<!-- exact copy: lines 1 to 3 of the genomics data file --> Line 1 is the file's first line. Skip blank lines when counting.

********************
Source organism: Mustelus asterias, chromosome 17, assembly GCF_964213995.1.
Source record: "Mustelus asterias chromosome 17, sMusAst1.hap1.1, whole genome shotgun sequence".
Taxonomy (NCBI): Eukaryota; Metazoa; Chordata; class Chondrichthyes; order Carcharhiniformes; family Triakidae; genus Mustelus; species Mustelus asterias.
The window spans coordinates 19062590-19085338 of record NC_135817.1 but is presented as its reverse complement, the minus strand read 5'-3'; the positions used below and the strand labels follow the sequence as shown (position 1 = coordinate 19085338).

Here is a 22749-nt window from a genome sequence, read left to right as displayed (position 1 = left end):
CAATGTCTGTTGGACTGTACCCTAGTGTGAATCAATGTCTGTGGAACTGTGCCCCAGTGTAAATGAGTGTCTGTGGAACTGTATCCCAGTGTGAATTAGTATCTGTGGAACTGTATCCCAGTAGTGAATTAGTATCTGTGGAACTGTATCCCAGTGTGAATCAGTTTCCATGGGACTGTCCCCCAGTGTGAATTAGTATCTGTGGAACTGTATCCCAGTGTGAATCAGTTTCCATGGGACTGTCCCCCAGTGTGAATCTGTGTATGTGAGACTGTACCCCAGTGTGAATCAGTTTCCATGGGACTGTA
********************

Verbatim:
Source organism: Mustelus asterias, chromosome 17, assembly GCF_964213995.1.
Source record: "Mustelus asterias chromosome 17, sMusAst1.hap1.1, whole genome shotgun sequence".
Taxonomy (NCBI): Eukaryota; Metazoa; Chordata; class Chondrichthyes; order Carcharhiniformes; family Triakidae; genus Mustelus; species Mustelus asterias.